• you should avoid testing for empty values to check whether an argument was provided. For instance, with -f '', you'd get an empty $file even though the user explicitly passed an argument to -f (admittedly a bogus one for a file path here). Instead, use unset -v var in the initialisation to make sure the variable is unset, and check for [ -z "${var+set}" ] to check whether it's still unset afterwards. Or use extra boolean flag variables to record whether the option was passed or not.
  • if you want to allow the user to pass a file called - and mean the actual file called - in the current working directory, not stdin, you'd transform it to ./- in the part that handles (f).
  • file=$(cat) reads what can be read from stdin and stores it in the file variable (in memory). So as others have already said the name of the variable is a bit misleading as that's the input file's contents you get. But also it's the mangle contents you get as $(...) removes all trailing newline characters and except in zsh removes or chokes on NUL characters. If you use echo (which again cannot be used for arbitrary data) on it, echo will do its own mangling.

Here you could also take the reverse approach and open the file passed as argument to -f on stdin:

unset -v column pattern filepath
cmd=echo

while getopts f:c:e: opt; do
  case $opt in
    (f) exec < "$OPTARG";;
    (c) column="$OPTARG";;
    (e) pattern="$OPTARG";;
    (*) printf>&2 '%s\n' "Usage: $0 [-f file] [-c column] [-e pattern]"; exit 1
  esac
done
shift "$(( OPTIND - 1 ))"

cat

Note that POSIX shells would exit automatically when exec fails to open the file. If passed more than one -f option, like when assigning $file, only the last one will be taken into account.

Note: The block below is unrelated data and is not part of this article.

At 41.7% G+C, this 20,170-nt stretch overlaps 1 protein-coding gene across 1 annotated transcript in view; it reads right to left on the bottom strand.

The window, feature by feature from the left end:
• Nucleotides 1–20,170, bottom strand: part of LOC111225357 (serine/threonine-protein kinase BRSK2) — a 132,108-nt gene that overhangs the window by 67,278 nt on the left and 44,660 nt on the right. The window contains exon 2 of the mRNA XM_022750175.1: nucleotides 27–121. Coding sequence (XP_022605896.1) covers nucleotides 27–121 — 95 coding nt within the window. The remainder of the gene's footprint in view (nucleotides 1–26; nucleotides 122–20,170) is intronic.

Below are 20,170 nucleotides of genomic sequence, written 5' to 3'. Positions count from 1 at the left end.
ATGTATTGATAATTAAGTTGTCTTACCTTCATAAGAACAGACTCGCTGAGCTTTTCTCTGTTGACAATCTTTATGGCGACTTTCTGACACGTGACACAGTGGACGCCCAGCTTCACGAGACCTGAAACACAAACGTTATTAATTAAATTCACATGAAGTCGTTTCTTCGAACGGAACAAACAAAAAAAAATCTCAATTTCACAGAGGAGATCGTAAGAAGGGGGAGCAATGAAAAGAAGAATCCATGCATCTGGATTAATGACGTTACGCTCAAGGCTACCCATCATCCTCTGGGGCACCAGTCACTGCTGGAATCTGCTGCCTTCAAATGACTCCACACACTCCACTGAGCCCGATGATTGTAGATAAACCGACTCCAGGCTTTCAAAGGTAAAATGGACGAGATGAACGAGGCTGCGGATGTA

1
  • Thank you so much for this! I truly appreciate all the extra info about the mistakes I'm making that aren't related to the question. I added to the original question with my current method to print echo if its file contents from stdin or a file as an arg, can you take a look?
    – Mathew
    Oct 21, 2023 at 22:31
2

To answer your actual question, you can use test to see if it is a file. so

if [ -z "$file" ] ; then
    echo no file specified
elif [ -f "$file" ] ; then
    echo given a valid file "$file"
else
    echo Given "$file" but it is not a file
fi

However I think this is missing the point, you have file=$(cat) and I think you are being confused by the reuse of the file variable name. If instead you said file_contents=$(cat) then I think you will find things clearer.

3
  • how would i read the contents of a file that was provided as an arg? is this going to work: file="$OPTARG";;? or will that just store the name of the file? and if so, how would i get the files contents?
    – Mathew
    Oct 21, 2023 at 15:43
  • When the question was originally posted it didn't show the processing that was being done on the contents of the file or stdin. As such it was hard to make a reasonable guess about what was needed. Now we have the details. As the other answer has shown you, you can avoid reading the file into a shell variable and always use cat to copy the file, using a filename of - if you want to read from stdin. Yes file=$OPTIND stores the value given on the command line, the filename, into the variable file.
    – icarus
    Oct 22, 2023 at 13:17
  • I've written the following to test it works: ``` 1 #!/bin/bash 2 3 file=- 4 5 while getopts f: opt; do 6 case $opt in 7 f) file="$OPTARG";; 8 esac 9 done 10 11 shift "$(( OPTIND - 1 ))" 12 13 cat - - "$file" | grep Max``` This code works only with cat data.csv | ./read.sh and not with ./read.sh -f data.csv
    – Mathew
    Oct 23, 2023 at 13:43